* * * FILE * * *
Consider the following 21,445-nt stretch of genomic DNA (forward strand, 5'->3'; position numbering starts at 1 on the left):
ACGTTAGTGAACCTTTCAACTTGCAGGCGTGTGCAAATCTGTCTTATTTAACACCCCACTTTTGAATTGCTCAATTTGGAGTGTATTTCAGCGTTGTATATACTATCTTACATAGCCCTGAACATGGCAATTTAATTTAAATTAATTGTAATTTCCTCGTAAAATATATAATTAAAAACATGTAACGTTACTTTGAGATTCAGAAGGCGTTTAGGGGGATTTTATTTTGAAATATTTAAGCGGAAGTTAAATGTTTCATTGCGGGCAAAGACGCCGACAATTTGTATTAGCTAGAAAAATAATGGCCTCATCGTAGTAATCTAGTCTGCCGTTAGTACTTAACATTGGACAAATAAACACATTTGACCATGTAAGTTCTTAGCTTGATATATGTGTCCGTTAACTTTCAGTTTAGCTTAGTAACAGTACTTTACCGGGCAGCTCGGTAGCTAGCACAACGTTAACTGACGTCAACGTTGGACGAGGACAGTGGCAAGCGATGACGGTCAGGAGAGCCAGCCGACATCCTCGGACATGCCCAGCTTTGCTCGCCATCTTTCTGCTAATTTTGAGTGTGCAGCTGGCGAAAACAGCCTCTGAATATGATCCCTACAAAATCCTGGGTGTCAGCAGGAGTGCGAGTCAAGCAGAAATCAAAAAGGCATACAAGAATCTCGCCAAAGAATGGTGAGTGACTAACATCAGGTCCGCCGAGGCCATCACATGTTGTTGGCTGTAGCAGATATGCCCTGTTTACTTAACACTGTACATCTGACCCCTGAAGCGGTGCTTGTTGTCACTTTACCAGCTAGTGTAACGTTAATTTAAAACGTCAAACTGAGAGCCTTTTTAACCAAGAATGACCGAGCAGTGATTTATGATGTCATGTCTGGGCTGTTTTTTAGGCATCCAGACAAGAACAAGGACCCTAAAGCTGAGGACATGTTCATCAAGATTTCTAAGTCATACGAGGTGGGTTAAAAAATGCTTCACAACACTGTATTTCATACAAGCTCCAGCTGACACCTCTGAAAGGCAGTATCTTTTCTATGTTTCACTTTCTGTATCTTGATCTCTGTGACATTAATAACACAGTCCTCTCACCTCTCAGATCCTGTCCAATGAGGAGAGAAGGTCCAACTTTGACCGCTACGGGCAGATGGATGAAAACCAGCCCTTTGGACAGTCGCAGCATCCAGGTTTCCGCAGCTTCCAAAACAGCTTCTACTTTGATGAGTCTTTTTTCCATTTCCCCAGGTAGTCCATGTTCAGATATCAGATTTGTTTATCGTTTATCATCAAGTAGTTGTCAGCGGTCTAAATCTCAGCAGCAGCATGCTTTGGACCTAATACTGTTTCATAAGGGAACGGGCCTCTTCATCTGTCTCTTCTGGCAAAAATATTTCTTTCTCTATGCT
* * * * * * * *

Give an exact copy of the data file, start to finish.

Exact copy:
Consider the following 21,445-nt stretch of genomic DNA (forward strand, 5'->3'; position numbering starts at 1 on the left):
ACGTTAGTGAACCTTTCAACTTGCAGGCGTGTGCAAATCTGTCTTATTTAACACCCCACTTTTGAATTGCTCAATTTGGAGTGTATTTCAGCGTTGTATATACTATCTTACATAGCCCTGAACATGGCAATTTAATTTAAATTAATTGTAATTTCCTCGTAAAATATATAATTAAAAACATGTAACGTTACTTTGAGATTCAGAAGGCGTTTAGGGGGATTTTATTTTGAAATATTTAAGCGGAAGTTAAATGTTTCATTGCGGGCAAAGACGCCGACAATTTGTATTAGCTAGAAAAATAATGGCCTCATCGTAGTAATCTAGTCTGCCGTTAGTACTTAACATTGGACAAATAAACACATTTGACCATGTAAGTTCTTAGCTTGATATATGTGTCCGTTAACTTTCAGTTTAGCTTAGTAACAGTACTTTACCGGGCAGCTCGGTAGCTAGCACAACGTTAACTGACGTCAACGTTGGACGAGGACAGTGGCAAGCGATGACGGTCAGGAGAGCCAGCCGACATCCTCGGACATGCCCAGCTTTGCTCGCCATCTTTCTGCTAATTTTGAGTGTGCAGCTGGCGAAAACAGCCTCTGAATATGATCCCTACAAAATCCTGGGTGTCAGCAGGAGTGCGAGTCAAGCAGAAATCAAAAAGGCATACAAGAATCTCGCCAAAGAATGGTGAGTGACTAACATCAGGTCCGCCGAGGCCATCACATGTTGTTGGCTGTAGCAGATATGCCCTGTTTACTTAACACTGTACATCTGACCCCTGAAGCGGTGCTTGTTGTCACTTTACCAGCTAGTGTAACGTTAATTTAAAACGTCAAACTGAGAGCCTTTTTAACCAAGAATGACCGAGCAGTGATTTATGATGTCATGTCTGGGCTGTTTTTTAGGCATCCAGACAAGAACAAGGACCCTAAAGCTGAGGACATGTTCATCAAGATTTCTAAGTCATACGAGGTGGGTTAAAAAATGCTTCACAACACTGTATTTCATACAAGCTCCAGCTGACACCTCTGAAAGGCAGTATCTTTTCTATGTTTCACTTTCTGTATCTTGATCTCTGTGACATTAATAACACAGTCCTCTCACCTCTCAGATCCTGTCCAATGAGGAGAGAAGGTCCAACTTTGACCGCTACGGGCAGATGGATGAAAACCAGCCCTTTGGACAGTCGCAGCATCCAGGTTTCCGCAGCTTCCAAAACAGCTTCTACTTTGATGAGTCTTTTTTCCATTTCCCCAGGTAGTCCATGTTCAGATATCAGATTTGTTTATCGTTTATCATCAAGTAGTTGTCAGCGGTCTAAATCTCAGCAGCAGCATGCTTTGGACCTAATACTGTTTCATAAGGGAACGGGCCTCTTCATCTGTCTCTTCTGGCAAAAATATTTCTTTCTCTATGCT